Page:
Class of 2023 graduate ready to define his path in “family business”
Second Lt. Alfred K. Flowers III receives the oath of office from his grandfather, retired Maj. Gen. Alfred K. Flowers, and his father, Brig. Gen. Alfred K. Flowers Jr. ,at his commissioning ceremony May 31, 2023. (U.S. Air Force photo by Trevor Cokley)
By Randy Roughton U.S. Air Force Academy Strategic Communications
U.S. AIR FORCE ACADEMY, Colo.- Newly commissioned 2nd Lt. Alfred K. Flowers III’s, who goes by Kendell, most prized graduation gift was a small, rectangular piece of wood resembling what might rest on any officer’s desk. He was gifted the name plate from his father, Brig. Gen. Alfred K. Flowers Jr., after his graduation from the U.S. Air Force Academy June 1.
After his commissioning in 1997, Brig. Gen. Flowers received the name plate from his father, retired Maj. Gen. Alfred K. Flowers, who served 46 years, the longest of any Airman in service history.
“The name plate has always been motivation, in a sense, a symbol of what’s coming my way,” 2nd Lt. Flowers said. “But it means so much more now after going through these four years and having the experiences that I’ve had. I am grateful and thankful to come from this. In terms of symbolism, it’s passing down the torch to the next generation for myself and my younger brother.”
Entering the business
From 2nd Lt. Flowers’ grandfather to his father, the family has always considered the Air Force “a family business.” Both generals also met their wives in the Air Force, and Lieutenant Flowers’ younger brother Ayden is pursuing a commissioning pre-med program as a Texas A&M University ROTC cadet.
When 2nd Lt. Flowers was commissioned the night before the Academy graduation, his father and grandfather gave him the oath of office, his mother and grandmother pinned on his bars, and ROTC Cadet Ayden Flowers gave his brother his first salute.
Second Lt. Alfred K. Flowers III’s grandmother (left) and his mother (right) pin on his bars at his commissioning ceremony May 31, 2023. (U.S. Air Force photo by Trevor Cokley)
“I’m still seeing the same kid wearing the heritage brown bomber jacket we gave him,” Maj. Gen. Flowers said. “The same boy always had aspirations of being an Air Force pilot.”
Lieutenant Flowers’ cadet squadron air officer commanding did not know of the family business when he decided to make him squadron commander. But a fellow commander soon informed him of where the cadet acquired his professional qualities.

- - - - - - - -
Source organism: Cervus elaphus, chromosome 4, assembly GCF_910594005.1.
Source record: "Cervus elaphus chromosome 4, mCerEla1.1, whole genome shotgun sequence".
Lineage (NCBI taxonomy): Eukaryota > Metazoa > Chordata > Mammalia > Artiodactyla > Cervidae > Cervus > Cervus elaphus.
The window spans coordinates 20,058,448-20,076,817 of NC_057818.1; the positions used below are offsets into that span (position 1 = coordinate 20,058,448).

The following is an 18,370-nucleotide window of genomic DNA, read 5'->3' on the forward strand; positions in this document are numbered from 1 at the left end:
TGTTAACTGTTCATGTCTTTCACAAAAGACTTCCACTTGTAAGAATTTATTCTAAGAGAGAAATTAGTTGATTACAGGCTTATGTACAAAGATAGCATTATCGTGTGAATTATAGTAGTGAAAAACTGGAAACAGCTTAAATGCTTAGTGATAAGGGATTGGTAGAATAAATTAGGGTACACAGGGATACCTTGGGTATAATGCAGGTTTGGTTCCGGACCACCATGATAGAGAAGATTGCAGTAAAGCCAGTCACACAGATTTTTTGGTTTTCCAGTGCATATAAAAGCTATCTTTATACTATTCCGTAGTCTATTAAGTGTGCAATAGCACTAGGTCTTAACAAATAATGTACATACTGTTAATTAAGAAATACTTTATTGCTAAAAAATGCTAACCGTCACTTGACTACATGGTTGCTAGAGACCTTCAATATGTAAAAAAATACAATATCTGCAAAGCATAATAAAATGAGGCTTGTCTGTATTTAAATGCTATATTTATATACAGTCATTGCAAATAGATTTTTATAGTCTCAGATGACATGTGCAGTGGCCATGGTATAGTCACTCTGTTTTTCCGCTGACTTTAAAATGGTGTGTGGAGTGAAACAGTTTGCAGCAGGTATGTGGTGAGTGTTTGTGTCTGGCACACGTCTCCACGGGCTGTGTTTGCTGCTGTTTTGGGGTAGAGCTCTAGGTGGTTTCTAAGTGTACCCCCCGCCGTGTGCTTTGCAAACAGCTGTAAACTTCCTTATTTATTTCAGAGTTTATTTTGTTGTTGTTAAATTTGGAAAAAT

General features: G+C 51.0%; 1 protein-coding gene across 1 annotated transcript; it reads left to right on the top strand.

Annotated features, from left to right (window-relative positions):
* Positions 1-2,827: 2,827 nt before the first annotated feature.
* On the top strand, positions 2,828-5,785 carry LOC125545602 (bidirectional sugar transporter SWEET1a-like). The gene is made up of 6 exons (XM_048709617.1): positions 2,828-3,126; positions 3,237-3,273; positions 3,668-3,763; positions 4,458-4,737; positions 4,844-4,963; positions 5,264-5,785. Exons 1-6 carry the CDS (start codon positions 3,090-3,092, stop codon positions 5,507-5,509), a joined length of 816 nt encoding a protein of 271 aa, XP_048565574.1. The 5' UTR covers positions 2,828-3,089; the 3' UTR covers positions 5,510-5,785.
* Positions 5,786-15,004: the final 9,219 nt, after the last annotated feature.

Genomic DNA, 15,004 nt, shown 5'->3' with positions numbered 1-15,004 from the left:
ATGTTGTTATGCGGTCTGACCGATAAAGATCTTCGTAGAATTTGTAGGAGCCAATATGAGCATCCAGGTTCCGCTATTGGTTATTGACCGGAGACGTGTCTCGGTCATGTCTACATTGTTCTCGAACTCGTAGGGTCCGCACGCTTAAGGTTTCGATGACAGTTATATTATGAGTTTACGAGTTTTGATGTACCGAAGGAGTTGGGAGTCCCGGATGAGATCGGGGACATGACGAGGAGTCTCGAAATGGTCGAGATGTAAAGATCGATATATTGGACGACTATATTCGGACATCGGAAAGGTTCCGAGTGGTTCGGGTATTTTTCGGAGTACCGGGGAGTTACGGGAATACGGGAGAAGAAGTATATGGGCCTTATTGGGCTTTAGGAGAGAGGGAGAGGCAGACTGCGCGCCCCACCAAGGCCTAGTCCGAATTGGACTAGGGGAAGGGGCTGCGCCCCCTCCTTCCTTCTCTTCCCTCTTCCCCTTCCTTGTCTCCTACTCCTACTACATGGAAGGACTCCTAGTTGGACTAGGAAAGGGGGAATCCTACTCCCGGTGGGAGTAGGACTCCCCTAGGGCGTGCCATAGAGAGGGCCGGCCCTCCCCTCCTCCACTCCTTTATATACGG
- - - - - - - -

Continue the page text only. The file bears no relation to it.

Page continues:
“Right after I picked Kendell for squadron commander, I remember thinking what an impressive young man he was,” Lt. Col. Nicholas E. Conover said. “He had what I was looking for–a balance between academic smarts and people smarts.”
Not a mystery
The brothers’ biggest role models were their father and grandfather who made it a point to avoid pushing the military as a career on them. But the generals quickly learned the examples they set were enough. Along with their parents and grandparents’ examples and guidance, life on Air Force bases, watching their father at work, and observing how both generals treated their people helped both boys know where they wanted their lives to go.
“We saw the Air Force as a family business, and they saw it, too,” Maj. Gen. Flowers said. “The military was not a mystery to them.”
The simple task of putting on his uniform name tag one morning about a week before graduation caused Brig. Gen. Flowers to ponder his son’s joining the family business, he said.
“I was putting on my uniform the other day, thinking the one thing that bonds us is that name tag,” Brig. Gen. Flowers said. “It costs only $6 at clothing sales. But Kendell will represent our family’s trials, triumphs, tribulations, and our values. That is the intrinsic value of that blue name tag.”
Once he was a cadet, 2nd Lt. Flowers relied on the many lessons he learned from his father and grandfather, especially when he became his squadron’s first sergeant, and later, its commander.
“As Cadet Squadron 2 commander, he would call me about the decisions he was considering for his staff,” Brig. Gen. Flowers said. “I would tell him that you’re the commander. You make the decision, and you own it. If you end up making the wrong decision, you own that, too.”
But his father’s greatest leadership lesson came down to one piece of advice.
“We are very much in the people business,” Brig. Gen. Flowers said. “I challenge anyone to out-care me. You never will but try hard.”
Second Lt. Alfred K. Flowers III embraces his grandfather, retired Maj. Gen. Alfred K. Flowers, and his father, Brig. Gen. Alfred K. Flowers Jr., at his commissioning ceremony May 31, 2023. (U.S. Air Force photo by Trevor Cokley)
His own task
Second Lt. Flowers graduated with a bachelor’s in management. For at least the next year, he will participate in Academy Admissions outreach in Nashville, Tenn., until his slot opens for specialized undergraduate pilot training at Laughlin Air Force Base, Texas.
As much as the Flowers legacy means to its newest Air Force officer, 2nd Lt. Flowers knows he’s responsible for carving out his own name.
“The big thing with my father is he’s always trying to make his own path,” 2nd Lt. Flowers said. “He even makes sure that Jr. is on the end of his name on everything. When they gave me my Academy name tag on my door, it didn’t have III on it. As soon as he saw it, he told me to go downstairs and get it changed. Our names define us, but we always want to define our own paths.”